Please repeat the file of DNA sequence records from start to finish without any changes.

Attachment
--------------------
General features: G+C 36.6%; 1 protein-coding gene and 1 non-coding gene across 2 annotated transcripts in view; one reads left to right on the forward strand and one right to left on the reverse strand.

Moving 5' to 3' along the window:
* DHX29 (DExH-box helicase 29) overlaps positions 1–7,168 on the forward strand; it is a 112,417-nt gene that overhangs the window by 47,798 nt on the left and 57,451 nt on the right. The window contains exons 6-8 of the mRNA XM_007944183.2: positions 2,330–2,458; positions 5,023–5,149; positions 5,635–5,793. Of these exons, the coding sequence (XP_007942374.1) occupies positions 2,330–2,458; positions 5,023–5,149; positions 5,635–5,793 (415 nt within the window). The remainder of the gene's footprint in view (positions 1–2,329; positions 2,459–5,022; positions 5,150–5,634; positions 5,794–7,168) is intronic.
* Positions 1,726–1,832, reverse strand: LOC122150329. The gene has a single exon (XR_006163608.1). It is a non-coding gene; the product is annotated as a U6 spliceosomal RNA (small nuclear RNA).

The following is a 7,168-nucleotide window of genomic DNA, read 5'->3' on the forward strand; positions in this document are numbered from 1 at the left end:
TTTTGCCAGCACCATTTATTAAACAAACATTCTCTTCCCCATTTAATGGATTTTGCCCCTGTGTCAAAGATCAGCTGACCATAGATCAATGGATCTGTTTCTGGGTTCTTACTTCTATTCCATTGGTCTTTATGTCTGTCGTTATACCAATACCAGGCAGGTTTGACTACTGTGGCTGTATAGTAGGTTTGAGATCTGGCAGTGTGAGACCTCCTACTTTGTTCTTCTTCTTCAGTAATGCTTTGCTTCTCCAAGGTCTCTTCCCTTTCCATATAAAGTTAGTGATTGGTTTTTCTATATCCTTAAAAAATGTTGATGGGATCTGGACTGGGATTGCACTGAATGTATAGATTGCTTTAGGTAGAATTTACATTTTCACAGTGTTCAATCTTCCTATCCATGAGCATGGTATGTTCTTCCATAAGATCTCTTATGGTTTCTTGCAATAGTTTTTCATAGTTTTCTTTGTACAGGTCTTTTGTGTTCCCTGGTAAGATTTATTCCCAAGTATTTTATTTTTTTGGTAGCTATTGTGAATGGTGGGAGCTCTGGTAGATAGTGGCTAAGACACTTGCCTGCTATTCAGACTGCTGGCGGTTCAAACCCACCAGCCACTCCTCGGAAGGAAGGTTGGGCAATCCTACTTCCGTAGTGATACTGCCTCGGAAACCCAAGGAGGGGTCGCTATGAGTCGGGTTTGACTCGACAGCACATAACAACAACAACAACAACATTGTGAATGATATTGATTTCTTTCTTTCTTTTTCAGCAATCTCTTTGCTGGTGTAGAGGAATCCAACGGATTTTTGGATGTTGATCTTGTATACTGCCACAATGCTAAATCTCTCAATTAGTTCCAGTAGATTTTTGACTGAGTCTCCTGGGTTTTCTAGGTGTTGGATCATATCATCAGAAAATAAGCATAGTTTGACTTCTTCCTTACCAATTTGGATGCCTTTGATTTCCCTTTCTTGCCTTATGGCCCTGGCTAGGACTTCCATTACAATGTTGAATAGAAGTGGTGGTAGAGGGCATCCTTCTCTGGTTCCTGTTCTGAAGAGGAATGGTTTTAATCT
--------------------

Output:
General features: G+C 36.6%; 1 protein-coding gene and 1 non-coding gene across 2 annotated transcripts in view; one reads left to right on the forward strand and one right to left on the reverse strand.

Moving 5' to 3' along the window:
* DHX29 (DExH-box helicase 29) overlaps positions 1–7,168 on the forward strand; it is a 112,417-nt gene that overhangs the window by 47,798 nt on the left and 57,451 nt on the right. The window contains exons 6-8 of the mRNA XM_007944183.2: positions 2,330–2,458; positions 5,023–5,149; positions 5,635–5,793. Of these exons, the coding sequence (XP_007942374.1) occupies positions 2,330–2,458; positions 5,023–5,149; positions 5,635–5,793 (415 nt within the window). The remainder of the gene's footprint in view (positions 1–2,329; positions 2,459–5,022; positions 5,150–5,634; positions 5,794–7,168) is intronic.
* Positions 1,726–1,832, reverse strand: LOC122150329. The gene has a single exon (XR_006163608.1). It is a non-coding gene; the product is annotated as a U6 spliceosomal RNA (small nuclear RNA).

The following is a 7,168-nucleotide window of genomic DNA, read 5'->3' on the forward strand; positions in this document are numbered from 1 at the left end:
TTTTGCCAGCACCATTTATTAAACAAACATTCTCTTCCCCATTTAATGGATTTTGCCCCTGTGTCAAAGATCAGCTGACCATAGATCAATGGATCTGTTTCTGGGTTCTTACTTCTATTCCATTGGTCTTTATGTCTGTCGTTATACCAATACCAGGCAGGTTTGACTACTGTGGCTGTATAGTAGGTTTGAGATCTGGCAGTGTGAGACCTCCTACTTTGTTCTTCTTCTTCAGTAATGCTTTGCTTCTCCAAGGTCTCTTCCCTTTCCATATAAAGTTAGTGATTGGTTTTTCTATATCCTTAAAAAATGTTGATGGGATCTGGACTGGGATTGCACTGAATGTATAGATTGCTTTAGGTAGAATTTACATTTTCACAGTGTTCAATCTTCCTATCCATGAGCATGGTATGTTCTTCCATAAGATCTCTTATGGTTTCTTGCAATAGTTTTTCATAGTTTTCTTTGTACAGGTCTTTTGTGTTCCCTGGTAAGATTTATTCCCAAGTATTTTATTTTTTTGGTAGCTATTGTGAATGGTGGGAGCTCTGGTAGATAGTGGCTAAGACACTTGCCTGCTATTCAGACTGCTGGCGGTTCAAACCCACCAGCCACTCCTCGGAAGGAAGGTTGGGCAATCCTACTTCCGTAGTGATACTGCCTCGGAAACCCAAGGAGGGGTCGCTATGAGTCGGGTTTGACTCGACAGCACATAACAACAACAACAACAACATTGTGAATGATATTGATTTCTTTCTTTCTTTTTCAGCAATCTCTTTGCTGGTGTAGAGGAATCCAACGGATTTTTGGATGTTGATCTTGTATACTGCCACAATGCTAAATCTCTCAATTAGTTCCAGTAGATTTTTGACTGAGTCTCCTGGGTTTTCTAGGTGTTGGATCATATCATCAGAAAATAAGCATAGTTTGACTTCTTCCTTACCAATTTGGATGCCTTTGATTTCCCTTTCTTGCCTTATGGCCCTGGCTAGGACTTCCATTACAATGTTGAATAGAAGTGGTGGTAGAGGGCATCCTTCTCTGGTTCCTGTTCTGAAGAGGAATGGTTTTAATCT